• Last modified 1650 days ago (Feb. 11, 2015)


Cut costs Marion County schools almost $150,000


Staff writer

With a single signature, Governor Sam Brownback stripped $147,598 from the current-year operating budgets of Marion County’s five school districts Friday.

In an effort to overcome the state’s $344 million deficit, Brownback cut $45 million from public schools and state universities, approximately 1.5 percent of the budget for schools. Brownback’s actions mean between $20,000 and $40,000 gone from budgets of local school districts. The money comes out of the budget for the current school year.

“It’s very discouraging, that was money we were counting on,” Goessel Superintendent John Fast said. “It’s like an employer promising you money in your paycheck and then not paying you what they originally agreed upon.”

USD 410 Hillsboro-Durham-Lehigh loses the most money, with $38,414. USD 408 Marion-Florence lost $35,074, Centre lost $31,571, Peabody-Burns lost $21,597, and Goessel lost $20,762, according to figures provided by the Kansas National Education Association.

In announcing the cuts, Brownback said schools received more money than they were projected to this year, calling the move a reduction in the surplus granted, rather than a cut.

He also pointed to expenditures he deemed unnecessary, such as the purchase of a grand piano for a performing arts school.

“Our governor has continued to blame everybody else for a self-inflicted budget problem, and I am having difficulty comprehending how he can blame a projected $600 million shortfall on a $48,000 grand piano for kids at a performing arts magnet school,” USD 410 Superintendent Steve Noble said.

The cuts might not be over, either, as Senate Bill 71 contains provisions that would eliminate current-year funding for schools.

“Senate Bill 71 is unconstitutional,” Fast said. “It is strictly against the attempt to balance the equity for school districts. It makes the poorer districts poorer. It doesn’t make sense.”

School boards met Monday and broached the issue of budgeting for the remainder of the year.

USD 408 Superintendent Lee Leiker pointed out the timing of the cuts makes it harder for districts to save the required amount of money.

“These cuts are on a yearlong budget,” Leiker said. “Over half the opportunities we had to make decisions to cut or save are gone. We have a very short amount of time left to make these savings.”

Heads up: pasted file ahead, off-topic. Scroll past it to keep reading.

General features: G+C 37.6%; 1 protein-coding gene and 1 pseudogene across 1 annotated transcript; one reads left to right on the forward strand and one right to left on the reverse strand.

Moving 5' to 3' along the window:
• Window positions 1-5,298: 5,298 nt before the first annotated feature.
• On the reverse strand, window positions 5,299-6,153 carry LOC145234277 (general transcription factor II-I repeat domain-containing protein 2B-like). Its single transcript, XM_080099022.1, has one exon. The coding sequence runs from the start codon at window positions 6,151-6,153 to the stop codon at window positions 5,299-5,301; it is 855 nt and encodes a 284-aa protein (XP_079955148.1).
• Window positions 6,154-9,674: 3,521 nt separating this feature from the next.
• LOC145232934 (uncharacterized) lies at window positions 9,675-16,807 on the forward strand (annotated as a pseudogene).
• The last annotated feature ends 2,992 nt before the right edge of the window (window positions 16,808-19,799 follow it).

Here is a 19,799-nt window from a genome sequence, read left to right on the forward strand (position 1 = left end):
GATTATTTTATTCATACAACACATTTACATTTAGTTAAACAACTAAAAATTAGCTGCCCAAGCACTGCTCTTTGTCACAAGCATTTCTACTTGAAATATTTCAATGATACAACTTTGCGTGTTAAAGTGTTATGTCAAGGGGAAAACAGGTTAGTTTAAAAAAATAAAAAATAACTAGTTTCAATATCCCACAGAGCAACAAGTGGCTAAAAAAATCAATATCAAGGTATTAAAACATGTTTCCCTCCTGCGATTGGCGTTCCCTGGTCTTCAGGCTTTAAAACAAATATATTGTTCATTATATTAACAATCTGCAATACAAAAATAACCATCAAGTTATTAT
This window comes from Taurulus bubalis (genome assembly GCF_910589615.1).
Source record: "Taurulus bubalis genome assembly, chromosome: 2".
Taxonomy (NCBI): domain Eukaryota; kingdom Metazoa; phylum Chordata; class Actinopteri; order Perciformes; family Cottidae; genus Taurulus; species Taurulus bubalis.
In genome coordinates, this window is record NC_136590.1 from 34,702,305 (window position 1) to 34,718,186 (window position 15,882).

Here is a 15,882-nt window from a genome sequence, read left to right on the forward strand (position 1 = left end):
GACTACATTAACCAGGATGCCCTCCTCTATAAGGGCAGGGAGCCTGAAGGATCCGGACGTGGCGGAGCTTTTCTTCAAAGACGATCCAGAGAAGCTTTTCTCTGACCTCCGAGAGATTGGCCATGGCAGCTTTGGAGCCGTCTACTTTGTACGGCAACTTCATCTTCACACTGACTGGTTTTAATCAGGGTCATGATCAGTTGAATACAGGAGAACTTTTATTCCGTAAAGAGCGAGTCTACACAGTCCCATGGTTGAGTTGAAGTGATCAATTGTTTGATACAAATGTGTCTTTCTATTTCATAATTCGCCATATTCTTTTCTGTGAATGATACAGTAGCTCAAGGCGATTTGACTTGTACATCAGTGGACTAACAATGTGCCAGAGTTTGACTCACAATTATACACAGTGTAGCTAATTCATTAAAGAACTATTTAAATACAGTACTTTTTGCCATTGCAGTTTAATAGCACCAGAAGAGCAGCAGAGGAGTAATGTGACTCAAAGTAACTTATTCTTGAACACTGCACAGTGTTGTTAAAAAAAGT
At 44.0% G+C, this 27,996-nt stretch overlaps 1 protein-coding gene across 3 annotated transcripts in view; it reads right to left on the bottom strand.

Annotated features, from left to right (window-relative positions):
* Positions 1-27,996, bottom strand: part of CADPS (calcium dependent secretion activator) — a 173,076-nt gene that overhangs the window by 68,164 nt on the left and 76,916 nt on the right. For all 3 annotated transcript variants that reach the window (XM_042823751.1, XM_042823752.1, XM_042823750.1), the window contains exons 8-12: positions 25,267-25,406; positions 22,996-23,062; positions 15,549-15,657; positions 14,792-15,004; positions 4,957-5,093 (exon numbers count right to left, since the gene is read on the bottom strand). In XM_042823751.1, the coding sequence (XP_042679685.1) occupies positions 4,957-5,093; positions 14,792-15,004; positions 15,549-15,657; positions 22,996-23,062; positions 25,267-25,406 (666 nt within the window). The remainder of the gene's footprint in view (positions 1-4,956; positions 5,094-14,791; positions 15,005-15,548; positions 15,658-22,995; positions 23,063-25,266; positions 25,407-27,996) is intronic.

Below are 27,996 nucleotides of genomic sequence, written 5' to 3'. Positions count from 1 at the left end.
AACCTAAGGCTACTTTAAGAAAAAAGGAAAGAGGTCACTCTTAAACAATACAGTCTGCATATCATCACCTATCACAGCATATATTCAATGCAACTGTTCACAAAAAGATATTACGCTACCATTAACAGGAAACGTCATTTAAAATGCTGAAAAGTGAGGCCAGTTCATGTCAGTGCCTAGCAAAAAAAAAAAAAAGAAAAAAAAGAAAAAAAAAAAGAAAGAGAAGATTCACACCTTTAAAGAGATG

Leiker said he was confident the cuts would not require a reduction in staffing.

Most superintendents indicated they were prepared to some degree to lose some of their budget.

“We keep our fingers crossed, but we saw this coming the last two years,” Centre Superintendent Brian Smith said. “It’s a lot of money, but we’ve managed on low budgets for years.”

Peabody-Burns Superintendent Ron Traxson said the board made a point to “plan for the worst and hope for the best.”

His district has cut six positions within the past couple years.

“We were in a position to make those salary changes and save some money, so we made the cuts,” he said. “However, you cannot just keep doing that without it affecting curriculum and the quality of education our district can offer.”

Traxson added it’s not just salaries affected, but “all facets of the cost of education.”

Leiker said midyear budget cuts have happened about half the years since he’s been superintendent, but this year’s cuts are likely to be unprecedentedly large. Leiker told board members at Monday’s board of education meeting to expect at least Brownback’s allotment cuts and Senate Bill 71 to cost the district around $90,000.

Leiker said the cuts would affect many different areas of his budget, to try to disperse the impact. One area the districts will try hardest to protect, however, is the quality of education their students receive.

“It’s never good to make campaign promises and not keep them,” Smith said. “We’ll do our best to make sure the cuts don’t affect the kids in the classroom.”

Last modified Feb. 11, 2015